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Laser Acupuncture


Laser Acupuncture

Laser Acupuncture (cold laser applied to acupuncture points) has been shown to cause an almost identical physiological response, and brain stimulation pattern (through fMRI), as regular needle acupuncture - without any sensation.

There are currently two basic ways laser therapy is used: bathing soft tissue with the light to stimulate therapeutic responses; and stimulating acupuncture points with the laser light to promote therapeutic responses.

For soft tissue injuries like tendonitis, sprains, joint pain, carpal tunnel syndrome, etc., the light is applied to the afflicted area. As the light interacts with the tissue, the cells respond to the therapeutic energy by releasing metabolic waste and absorbing nutrients more easily. Blood vessels open up and blood flow is increased to the area which further drains the injury, supplies nutrients, and promotes healing. Typically the inflammation subsides, pain is relieved, and healing is allowed to happen much more quickly, often twice as fast as normal.

Acupuncture is a form of medicine that has been developed and used in Asia for several thousand years, and though few American doctors understand how it works, it is still a basic mode of medicine in many countries that is becoming ever more prominent in American clinics. Acupuncture is defined as the insertion of needles through the skin at acupuncture points (also called "acu-points").  Laser application to an acu-point is not a "puncture' as with a needle. However, the term "Laser-Acupuncture" is being used to describe this acu-point application in the field of laser therapy.  A therapeutic low level laser in the hands of a doctor of acupuncture and Oriental medicine becomes a powerful healing tool.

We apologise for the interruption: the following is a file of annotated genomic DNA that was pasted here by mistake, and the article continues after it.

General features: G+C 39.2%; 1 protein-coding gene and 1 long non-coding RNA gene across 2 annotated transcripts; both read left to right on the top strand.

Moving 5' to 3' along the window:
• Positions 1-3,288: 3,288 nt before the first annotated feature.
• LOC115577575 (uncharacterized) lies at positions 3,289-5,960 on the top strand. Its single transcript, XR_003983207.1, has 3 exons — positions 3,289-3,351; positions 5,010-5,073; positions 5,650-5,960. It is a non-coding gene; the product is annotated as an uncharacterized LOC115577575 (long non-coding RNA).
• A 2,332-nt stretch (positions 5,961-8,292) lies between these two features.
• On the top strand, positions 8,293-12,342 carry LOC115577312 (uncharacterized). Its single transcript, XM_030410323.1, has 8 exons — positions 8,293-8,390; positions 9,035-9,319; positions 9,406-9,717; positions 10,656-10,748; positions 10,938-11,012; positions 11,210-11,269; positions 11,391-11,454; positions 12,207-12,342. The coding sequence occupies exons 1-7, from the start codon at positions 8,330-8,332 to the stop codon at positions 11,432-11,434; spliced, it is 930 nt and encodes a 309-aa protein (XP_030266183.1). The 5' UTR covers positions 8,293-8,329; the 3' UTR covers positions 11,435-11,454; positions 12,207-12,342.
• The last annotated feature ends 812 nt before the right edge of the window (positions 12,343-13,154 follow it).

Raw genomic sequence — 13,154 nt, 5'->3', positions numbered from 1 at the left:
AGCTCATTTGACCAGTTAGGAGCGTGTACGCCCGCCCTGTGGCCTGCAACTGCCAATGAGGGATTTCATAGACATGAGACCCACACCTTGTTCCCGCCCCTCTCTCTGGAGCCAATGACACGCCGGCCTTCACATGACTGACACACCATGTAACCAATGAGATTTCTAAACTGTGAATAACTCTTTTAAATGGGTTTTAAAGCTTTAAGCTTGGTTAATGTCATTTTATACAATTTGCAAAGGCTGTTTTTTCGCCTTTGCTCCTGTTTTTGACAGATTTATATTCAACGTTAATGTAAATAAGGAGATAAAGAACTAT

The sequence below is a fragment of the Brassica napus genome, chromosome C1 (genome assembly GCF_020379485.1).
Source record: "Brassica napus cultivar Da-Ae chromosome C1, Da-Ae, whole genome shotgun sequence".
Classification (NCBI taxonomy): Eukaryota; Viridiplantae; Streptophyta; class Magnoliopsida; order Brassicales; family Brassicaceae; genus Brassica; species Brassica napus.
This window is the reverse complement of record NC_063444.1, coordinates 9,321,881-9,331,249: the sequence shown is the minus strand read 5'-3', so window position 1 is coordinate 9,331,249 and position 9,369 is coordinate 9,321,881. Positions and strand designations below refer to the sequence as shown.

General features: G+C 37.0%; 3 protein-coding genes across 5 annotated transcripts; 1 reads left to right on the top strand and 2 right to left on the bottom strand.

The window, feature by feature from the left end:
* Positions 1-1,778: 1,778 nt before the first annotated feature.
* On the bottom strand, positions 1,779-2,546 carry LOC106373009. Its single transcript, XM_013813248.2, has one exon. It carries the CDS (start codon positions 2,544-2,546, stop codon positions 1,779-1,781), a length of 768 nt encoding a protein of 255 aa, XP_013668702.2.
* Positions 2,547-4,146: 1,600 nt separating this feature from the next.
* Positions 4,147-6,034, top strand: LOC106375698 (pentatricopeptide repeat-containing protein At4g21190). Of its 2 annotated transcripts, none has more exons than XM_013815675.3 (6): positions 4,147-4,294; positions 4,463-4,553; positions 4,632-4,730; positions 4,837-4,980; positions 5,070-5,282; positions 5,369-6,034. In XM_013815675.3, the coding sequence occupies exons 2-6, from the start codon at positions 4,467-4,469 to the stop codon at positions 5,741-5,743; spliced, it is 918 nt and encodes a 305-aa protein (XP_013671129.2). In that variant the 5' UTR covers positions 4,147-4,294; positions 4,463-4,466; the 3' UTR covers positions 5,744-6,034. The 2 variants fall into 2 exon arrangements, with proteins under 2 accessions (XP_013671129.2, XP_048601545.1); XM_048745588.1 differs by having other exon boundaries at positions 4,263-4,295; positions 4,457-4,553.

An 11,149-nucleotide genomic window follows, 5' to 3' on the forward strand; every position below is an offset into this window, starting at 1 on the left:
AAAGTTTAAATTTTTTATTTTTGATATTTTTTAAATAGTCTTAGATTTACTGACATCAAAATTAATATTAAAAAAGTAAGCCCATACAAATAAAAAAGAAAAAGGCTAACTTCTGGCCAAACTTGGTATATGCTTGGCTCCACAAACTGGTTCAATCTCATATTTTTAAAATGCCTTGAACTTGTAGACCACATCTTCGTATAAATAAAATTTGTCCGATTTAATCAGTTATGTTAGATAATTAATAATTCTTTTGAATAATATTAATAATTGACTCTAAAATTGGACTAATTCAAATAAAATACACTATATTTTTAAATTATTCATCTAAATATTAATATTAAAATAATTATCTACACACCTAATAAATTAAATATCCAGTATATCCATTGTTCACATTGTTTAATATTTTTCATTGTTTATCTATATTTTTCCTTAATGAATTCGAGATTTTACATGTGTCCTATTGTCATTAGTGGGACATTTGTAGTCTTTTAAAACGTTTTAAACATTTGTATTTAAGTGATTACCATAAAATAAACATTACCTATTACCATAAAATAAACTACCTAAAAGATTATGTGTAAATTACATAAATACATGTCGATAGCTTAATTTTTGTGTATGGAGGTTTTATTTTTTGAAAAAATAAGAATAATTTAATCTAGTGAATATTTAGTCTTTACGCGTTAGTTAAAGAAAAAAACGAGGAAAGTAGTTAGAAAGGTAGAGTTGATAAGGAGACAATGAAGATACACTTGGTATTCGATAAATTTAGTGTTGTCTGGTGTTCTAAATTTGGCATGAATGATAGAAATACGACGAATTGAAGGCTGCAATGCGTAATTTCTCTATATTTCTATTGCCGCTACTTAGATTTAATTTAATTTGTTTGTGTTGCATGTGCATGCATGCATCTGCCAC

Now that lasers can be used instead of needles, laser acupuncture is becoming even more appealing to a growing number of people.

It's been found that the lasers are not only painless but also have a more pronounced effect on the patient with fewer treatments than with needle acupuncture. The high cost of the laser equipment, and the fact that it takes slightly longer for the practitioner to administer the treatment are some of the reasons why more acupuncturists haven't yet switched to lasers.  Another reason may be that the standard master's degree level training the average acupuncturist gets does not include education in laser-acupuncture or laser therapy. Dr. McCormick has completed over 1,000 hours of training in low level laser therapy and "laser-acupuncture in the U.S, Europe and China.


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